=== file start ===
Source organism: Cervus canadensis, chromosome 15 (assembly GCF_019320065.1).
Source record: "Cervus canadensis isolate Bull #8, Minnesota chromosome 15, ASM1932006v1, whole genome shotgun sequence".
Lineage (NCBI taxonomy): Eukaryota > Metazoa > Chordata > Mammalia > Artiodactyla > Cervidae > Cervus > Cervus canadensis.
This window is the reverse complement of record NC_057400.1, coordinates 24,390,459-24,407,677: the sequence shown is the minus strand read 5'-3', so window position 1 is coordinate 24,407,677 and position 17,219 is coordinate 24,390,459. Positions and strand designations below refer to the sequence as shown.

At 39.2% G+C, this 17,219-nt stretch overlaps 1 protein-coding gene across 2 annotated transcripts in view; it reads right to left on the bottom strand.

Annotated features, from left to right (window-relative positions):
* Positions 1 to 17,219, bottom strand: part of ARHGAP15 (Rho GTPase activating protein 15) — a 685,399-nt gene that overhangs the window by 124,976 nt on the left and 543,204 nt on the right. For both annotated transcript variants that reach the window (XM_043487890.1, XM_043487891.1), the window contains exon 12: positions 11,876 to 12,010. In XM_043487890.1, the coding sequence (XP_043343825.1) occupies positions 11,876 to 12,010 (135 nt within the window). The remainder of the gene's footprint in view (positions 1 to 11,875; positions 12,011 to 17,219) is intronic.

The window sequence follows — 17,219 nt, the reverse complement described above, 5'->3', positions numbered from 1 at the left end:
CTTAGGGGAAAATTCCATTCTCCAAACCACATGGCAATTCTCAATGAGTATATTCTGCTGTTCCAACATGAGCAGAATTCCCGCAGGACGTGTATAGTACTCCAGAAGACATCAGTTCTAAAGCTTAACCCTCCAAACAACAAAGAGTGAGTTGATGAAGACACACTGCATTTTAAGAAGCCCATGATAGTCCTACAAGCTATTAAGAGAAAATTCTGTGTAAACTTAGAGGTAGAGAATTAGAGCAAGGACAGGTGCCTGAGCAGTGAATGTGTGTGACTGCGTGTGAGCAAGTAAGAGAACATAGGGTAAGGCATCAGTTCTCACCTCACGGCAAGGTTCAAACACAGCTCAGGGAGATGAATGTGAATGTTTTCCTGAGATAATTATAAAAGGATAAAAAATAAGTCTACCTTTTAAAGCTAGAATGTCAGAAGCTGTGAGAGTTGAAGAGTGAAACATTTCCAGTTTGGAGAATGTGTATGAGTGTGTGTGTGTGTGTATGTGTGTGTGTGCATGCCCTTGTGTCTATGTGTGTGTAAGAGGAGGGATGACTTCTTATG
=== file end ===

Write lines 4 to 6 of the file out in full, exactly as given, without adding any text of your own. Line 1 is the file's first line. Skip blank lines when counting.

This window is the reverse complement of record NC_057400.1, coordinates 24,390,459-24,407,677: the sequence shown is the minus strand read 5'-3', so window position 1 is coordinate 24,407,677 and position 17,219 is coordinate 24,390,459. Positions and strand designations below refer to the sequence as shown.

At 39.2% G+C, this 17,219-nt stretch overlaps 1 protein-coding gene across 2 annotated transcripts in view; it reads right to left on the bottom strand.

Annotated features, from left to right (window-relative positions):